Mammography is a specific type of breast imaging that uses low-dose x-rays to detect cancer early – before women experience symptoms – when it is most treatable.
The greater the breast density, the more white area is seen on the mammogram, and the less obvious the dot (which is an artificial representation of breast cancer).
Research shows that higher breast density is associated with an increased risk of breast cancer.
Positron Emission Tomography / Computed Tomography (PET/CT)
Positron Emission Tomography (PET) uses small amounts of radioactive materials called radiotracers, a special camera, and a computer to help evaluate your organ and tissue functions. By identifying body changes at the cellular level, PET may detect the early onset of disease before it is evident on other imaging tests.
Computed Tomography (CT) is a diagnostic imaging test used to create detailed images of internal organs, bones, soft tissue and blood vessels. The cross-sectional images generated during a CT scan can be reformatted in multiple planes, and can even generate three-dimensional images which can be viewed on a computer monitor, printed on film or transferred to electronic media. CT scanning is often the best method for detecting many different cancers since the images allow your doctor to confirm the presence of a tumor and determine its size and location. CT is fast, painless, noninvasive and accurate. In emergency cases, it can reveal internal injuries and bleeding quickly enough to help save lives.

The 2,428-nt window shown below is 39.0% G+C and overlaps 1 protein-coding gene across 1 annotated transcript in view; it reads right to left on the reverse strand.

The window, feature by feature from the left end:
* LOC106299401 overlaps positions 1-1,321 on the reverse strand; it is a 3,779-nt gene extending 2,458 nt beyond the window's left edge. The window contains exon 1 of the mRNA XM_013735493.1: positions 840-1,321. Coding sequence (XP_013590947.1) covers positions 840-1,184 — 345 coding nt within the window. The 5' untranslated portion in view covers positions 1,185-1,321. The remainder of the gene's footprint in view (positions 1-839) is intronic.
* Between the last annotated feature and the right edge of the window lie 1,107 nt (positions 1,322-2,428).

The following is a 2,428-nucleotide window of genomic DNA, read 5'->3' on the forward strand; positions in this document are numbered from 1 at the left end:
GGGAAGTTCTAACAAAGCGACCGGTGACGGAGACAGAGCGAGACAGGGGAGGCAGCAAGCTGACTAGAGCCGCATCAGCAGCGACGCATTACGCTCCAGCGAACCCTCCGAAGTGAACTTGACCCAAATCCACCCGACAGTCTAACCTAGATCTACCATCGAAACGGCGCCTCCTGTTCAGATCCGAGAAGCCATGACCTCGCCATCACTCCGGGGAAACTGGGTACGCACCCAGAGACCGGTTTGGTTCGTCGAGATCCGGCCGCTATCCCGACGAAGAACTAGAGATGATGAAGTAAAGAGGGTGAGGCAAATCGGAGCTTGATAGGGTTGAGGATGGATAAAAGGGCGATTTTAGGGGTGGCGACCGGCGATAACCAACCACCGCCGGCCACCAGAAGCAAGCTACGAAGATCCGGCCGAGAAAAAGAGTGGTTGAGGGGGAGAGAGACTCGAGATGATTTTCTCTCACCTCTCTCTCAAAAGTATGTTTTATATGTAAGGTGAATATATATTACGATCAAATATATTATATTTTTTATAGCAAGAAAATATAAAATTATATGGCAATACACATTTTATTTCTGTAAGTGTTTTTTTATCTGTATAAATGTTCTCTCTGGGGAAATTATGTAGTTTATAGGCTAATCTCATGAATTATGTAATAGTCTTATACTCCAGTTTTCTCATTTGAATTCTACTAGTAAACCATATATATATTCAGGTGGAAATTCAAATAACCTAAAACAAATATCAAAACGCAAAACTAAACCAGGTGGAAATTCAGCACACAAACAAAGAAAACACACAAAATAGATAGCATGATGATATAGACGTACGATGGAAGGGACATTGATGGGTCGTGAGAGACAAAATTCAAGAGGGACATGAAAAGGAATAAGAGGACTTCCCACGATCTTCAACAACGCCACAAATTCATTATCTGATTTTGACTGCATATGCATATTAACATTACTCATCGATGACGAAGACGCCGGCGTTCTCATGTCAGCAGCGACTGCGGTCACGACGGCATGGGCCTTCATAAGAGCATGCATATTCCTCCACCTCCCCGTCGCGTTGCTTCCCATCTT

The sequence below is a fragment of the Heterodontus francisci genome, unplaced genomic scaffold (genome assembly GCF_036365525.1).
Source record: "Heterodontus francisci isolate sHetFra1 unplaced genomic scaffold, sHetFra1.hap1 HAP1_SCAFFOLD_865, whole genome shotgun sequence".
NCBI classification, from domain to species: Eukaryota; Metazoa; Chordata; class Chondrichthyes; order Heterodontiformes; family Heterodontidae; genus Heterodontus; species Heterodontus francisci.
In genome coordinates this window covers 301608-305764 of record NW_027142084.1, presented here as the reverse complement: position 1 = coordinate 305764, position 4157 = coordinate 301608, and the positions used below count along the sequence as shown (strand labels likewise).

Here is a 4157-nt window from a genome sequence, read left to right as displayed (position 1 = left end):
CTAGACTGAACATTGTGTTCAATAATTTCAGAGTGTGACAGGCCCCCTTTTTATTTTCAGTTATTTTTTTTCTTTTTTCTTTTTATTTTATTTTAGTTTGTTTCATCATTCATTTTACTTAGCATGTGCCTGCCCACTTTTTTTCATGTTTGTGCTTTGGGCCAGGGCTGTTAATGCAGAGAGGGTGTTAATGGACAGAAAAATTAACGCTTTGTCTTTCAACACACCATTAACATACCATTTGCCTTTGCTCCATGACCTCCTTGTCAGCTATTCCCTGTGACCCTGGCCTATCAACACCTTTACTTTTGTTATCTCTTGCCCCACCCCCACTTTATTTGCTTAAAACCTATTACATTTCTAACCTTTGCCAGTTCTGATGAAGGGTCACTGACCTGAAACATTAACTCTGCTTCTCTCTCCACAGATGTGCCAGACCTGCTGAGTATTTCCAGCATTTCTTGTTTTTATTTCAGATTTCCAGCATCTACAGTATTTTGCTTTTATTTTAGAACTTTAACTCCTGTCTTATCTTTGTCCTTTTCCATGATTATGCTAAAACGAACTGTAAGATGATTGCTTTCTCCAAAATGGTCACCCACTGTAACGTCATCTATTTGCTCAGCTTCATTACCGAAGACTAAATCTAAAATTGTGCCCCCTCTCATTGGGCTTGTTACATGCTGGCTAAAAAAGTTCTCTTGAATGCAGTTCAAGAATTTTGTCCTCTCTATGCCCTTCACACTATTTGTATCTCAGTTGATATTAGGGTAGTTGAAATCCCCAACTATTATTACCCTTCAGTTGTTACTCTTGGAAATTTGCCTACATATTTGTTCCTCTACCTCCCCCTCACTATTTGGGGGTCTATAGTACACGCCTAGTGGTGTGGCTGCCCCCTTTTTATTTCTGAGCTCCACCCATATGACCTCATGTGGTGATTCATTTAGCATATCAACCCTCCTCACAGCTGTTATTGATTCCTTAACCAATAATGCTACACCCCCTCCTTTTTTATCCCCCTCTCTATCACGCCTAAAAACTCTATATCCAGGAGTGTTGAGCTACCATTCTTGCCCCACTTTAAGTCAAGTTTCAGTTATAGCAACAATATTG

Ultrasound imaging of the breast uses sound waves to produce pictures of the internal structures of the breast. It is primarily used to help diagnose breast lumps or other abnormalities your doctor may have found during a physical exam, mammogram or breast MRI. Ultrasound is safe, noninvasive and does not use radiation.
Helps to quickly diagnose more cancer
Does not expose you to additional radiation
Is less expensive than 3-D mammography
Ultrasound imaging uses sound waves to produce pictures of the inside of the body. It is used to help diagnose the causes of pain, swelling, and infection in the body’s internal organs. Ultrasound is safe, noninvasive, and does not use ionizing radiation.
Bone Density Scan
Bone density scanning, also called dual-energy x-ray absorptiometry (DXA) or bone densitometry, is an enhanced form of x-ray technology that is used to measure bone loss. DXA is today's established standard for measuring bone mineral density (BMD).
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